IOWA CITY, Iowa (KWWL) – Nile Heefner was surprised last December when his son Gabe told the family he wanted to be a Marine.
“He came home one day and he said, ‘I’m joining the Marines.’ And we said, ‘What?'” Heefner said. “He gave three good reasons: I want to be a leader, I want to serve my country and I want to train my body.”
Gabe was born in Iowa City but the family moved to the St. Louis area when he was eight years old. Last month, Gabe was on leave visiting family before getting deployed to Okinawa, Japan. He decided to drive up and see his grandparents in Iowa City on Oct. 17.
“It was kind of his first visit on his own,” Heefner said.
The unthinkable happened. Gabe was driving on Highway 6 in South Iowa City when a lead pellet from an air rifle went through his left temple and into his brain. He was transported to the University of Iowa Hospital and his family hastened to Iowa City to see him.
“At first we were shocked…we were just happy he was alive,” Heefner said.
What followed was 3.5 weeks in the hospital, the first part in a medically-induced coma. Gabe was having fevers and suffering from brain injuries.
His complete stay, he started communicating better and carrying conversation.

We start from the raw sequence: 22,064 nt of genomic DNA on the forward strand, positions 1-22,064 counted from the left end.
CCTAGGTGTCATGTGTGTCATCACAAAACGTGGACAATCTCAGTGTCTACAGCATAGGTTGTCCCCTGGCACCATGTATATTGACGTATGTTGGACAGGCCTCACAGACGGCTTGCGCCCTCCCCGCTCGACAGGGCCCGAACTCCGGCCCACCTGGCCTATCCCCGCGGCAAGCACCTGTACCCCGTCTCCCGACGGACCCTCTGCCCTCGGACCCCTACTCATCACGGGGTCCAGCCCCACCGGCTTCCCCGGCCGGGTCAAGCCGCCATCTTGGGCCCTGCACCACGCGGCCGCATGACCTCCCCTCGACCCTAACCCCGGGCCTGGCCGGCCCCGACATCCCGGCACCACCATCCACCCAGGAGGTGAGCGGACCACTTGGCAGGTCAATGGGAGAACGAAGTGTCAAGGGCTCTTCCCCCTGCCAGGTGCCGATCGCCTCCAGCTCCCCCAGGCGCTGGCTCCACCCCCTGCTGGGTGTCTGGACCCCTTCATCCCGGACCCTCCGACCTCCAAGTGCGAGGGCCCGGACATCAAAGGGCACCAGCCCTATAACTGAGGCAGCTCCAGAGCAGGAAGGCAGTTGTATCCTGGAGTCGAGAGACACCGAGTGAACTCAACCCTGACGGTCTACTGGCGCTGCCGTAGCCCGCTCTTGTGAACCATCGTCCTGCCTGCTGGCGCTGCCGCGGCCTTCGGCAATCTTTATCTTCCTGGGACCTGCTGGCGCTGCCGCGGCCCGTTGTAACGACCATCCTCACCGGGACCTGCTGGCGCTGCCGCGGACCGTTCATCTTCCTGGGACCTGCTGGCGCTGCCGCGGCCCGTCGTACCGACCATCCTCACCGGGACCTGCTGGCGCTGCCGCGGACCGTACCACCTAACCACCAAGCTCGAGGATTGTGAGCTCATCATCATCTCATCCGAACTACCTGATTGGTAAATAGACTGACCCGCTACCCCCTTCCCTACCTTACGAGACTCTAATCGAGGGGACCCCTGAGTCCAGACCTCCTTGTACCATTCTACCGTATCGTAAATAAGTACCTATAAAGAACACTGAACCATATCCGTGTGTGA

“I told him his brother was having his homecoming and then a few days later he asked, ‘How was homecoming for Seth?'” Heefner said.
Gabe was eventually discharged from UIHC on Nov. 10 and transported by ambulance to a transitional rehab hospital in Chicago called the Shirley Ryan Abilitylab. His friends and family lined the streets of Iowa City to send him off as they drove towards the interstate.
“Emotions of joy and just thankfulness to Iowa City and Iowans who came out to wave the red white and blue,” Heefner said.
Doctors and the family have decided not to attempt brain surgery to remove the pellet, and believe the brain will seal off the pellet and stop any further damage.
While the family prays for Gabe’s full recovery, they’re also hoping Iowa law is changed to treat air rifles as more serious weapons. Under current law, they are not differentiated from BB guns, “toy guns” or slingshots.
Gabe was shot with a .22 caliber lead pellet traveling 1,020 feet per second. The ammo used was a H&N Terminator Hollowpoint Airgun Pellet. One ad for the pellets says they have “deadly force for hunting”.
“BB guns, toy guns and slingshots don’t do the same type of that an air rifle does. damage especially the air rifles they make today –which are tremendously powerful; as powerful as a .22 caliber rifle. And if it’s that powerful, it should be in the same category,” Heefner said.
Nile has told the Johnson County attorney he’s willing to help them get the law changed.
69-year-old Philip Olson voluntarily went to the Iowa City Police station in October after hearing of Heefner’s accident. He admitted he was shooting a Gamo 6 Whisper Fusion Mach 1 Air Rifle at a squirrel in the area on October 17.
He is being charged with a simple misdemeanor for firing the gun within city limits. Olson admitted to police he had shot 38 squirrels in or outside of his yard in the last month. Under Iowa law, simple misdemeanors have a maximum penalty of 30 days in jail and a max fine of $855.